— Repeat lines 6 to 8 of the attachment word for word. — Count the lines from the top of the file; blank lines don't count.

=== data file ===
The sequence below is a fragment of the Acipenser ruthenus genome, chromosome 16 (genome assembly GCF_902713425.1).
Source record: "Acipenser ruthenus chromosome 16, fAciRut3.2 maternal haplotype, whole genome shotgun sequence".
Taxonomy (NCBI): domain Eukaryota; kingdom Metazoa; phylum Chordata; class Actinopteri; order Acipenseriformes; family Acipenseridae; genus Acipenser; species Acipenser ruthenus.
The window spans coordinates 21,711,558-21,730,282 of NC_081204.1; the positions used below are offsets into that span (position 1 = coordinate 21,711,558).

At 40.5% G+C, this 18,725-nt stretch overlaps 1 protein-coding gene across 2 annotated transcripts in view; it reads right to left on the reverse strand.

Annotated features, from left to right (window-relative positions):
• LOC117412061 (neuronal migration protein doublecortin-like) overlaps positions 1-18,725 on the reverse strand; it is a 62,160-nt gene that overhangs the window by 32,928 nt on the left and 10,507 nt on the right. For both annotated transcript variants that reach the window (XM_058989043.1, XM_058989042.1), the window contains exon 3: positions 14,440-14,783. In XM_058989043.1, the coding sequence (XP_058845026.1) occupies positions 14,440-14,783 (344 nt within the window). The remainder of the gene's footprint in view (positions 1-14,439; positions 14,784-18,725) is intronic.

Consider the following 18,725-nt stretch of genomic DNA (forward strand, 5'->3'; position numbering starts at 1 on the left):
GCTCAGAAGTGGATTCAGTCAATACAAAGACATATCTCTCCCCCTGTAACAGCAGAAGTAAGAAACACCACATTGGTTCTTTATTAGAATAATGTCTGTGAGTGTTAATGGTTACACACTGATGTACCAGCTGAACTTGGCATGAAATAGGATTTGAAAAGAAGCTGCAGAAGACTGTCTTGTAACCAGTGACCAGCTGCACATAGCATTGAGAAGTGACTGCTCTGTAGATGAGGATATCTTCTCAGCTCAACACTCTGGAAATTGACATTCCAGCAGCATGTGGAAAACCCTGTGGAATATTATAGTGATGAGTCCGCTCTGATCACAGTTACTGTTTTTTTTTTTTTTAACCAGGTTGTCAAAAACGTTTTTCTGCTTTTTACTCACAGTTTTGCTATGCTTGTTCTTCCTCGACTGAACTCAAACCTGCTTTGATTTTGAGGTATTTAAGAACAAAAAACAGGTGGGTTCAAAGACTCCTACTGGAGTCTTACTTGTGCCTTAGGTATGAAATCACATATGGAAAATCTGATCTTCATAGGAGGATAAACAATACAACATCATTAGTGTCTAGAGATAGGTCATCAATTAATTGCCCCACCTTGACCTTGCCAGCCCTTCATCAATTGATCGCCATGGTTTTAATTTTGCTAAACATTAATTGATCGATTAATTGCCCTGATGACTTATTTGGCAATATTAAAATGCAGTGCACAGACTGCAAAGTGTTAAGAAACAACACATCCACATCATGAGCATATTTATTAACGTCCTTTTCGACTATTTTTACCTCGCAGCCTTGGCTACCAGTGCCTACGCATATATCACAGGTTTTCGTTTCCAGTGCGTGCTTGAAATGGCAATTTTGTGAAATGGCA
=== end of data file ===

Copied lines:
Annotated features, from left to right (window-relative positions):
• LOC117412061 (neuronal migration protein doublecortin-like) overlaps positions 1-18,725 on the reverse strand; it is a 62,160-nt gene that overhangs the window by 32,928 nt on the left and 10,507 nt on the right. For both annotated transcript variants that reach the window (XM_058989043.1, XM_058989042.1), the window contains exon 3: positions 14,440-14,783. In XM_058989043.1, the coding sequence (XP_058845026.1) occupies positions 14,440-14,783 (344 nt within the window). The remainder of the gene's footprint in view (positions 1-14,439; positions 14,784-18,725) is intronic.

Consider the following 18,725-nt stretch of genomic DNA (forward strand, 5'->3'; position numbering starts at 1 on the left):